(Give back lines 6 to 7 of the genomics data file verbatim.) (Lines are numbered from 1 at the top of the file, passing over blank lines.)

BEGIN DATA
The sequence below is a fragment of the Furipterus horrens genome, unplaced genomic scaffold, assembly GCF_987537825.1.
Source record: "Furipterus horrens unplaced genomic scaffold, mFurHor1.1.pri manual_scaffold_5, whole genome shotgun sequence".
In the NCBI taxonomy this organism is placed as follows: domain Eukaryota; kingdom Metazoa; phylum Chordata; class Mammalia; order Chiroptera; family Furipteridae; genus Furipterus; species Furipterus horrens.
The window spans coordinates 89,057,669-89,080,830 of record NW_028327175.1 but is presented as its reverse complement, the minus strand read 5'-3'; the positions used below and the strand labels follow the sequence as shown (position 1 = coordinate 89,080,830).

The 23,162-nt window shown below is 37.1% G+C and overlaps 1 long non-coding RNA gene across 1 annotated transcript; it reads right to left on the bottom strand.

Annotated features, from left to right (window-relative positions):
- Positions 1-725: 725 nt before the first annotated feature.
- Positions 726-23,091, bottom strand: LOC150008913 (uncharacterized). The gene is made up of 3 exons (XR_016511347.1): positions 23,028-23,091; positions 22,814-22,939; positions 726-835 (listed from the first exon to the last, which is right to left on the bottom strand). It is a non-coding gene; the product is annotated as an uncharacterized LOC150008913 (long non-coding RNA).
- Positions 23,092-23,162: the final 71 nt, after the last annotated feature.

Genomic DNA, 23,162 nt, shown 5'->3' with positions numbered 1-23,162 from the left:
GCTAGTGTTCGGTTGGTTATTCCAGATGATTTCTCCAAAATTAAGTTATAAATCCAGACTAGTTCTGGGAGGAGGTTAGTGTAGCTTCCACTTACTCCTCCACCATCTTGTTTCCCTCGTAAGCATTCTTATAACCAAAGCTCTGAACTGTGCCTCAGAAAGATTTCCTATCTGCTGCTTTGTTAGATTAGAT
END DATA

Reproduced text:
Annotated features, from left to right (window-relative positions):
- Positions 1-725: 725 nt before the first annotated feature.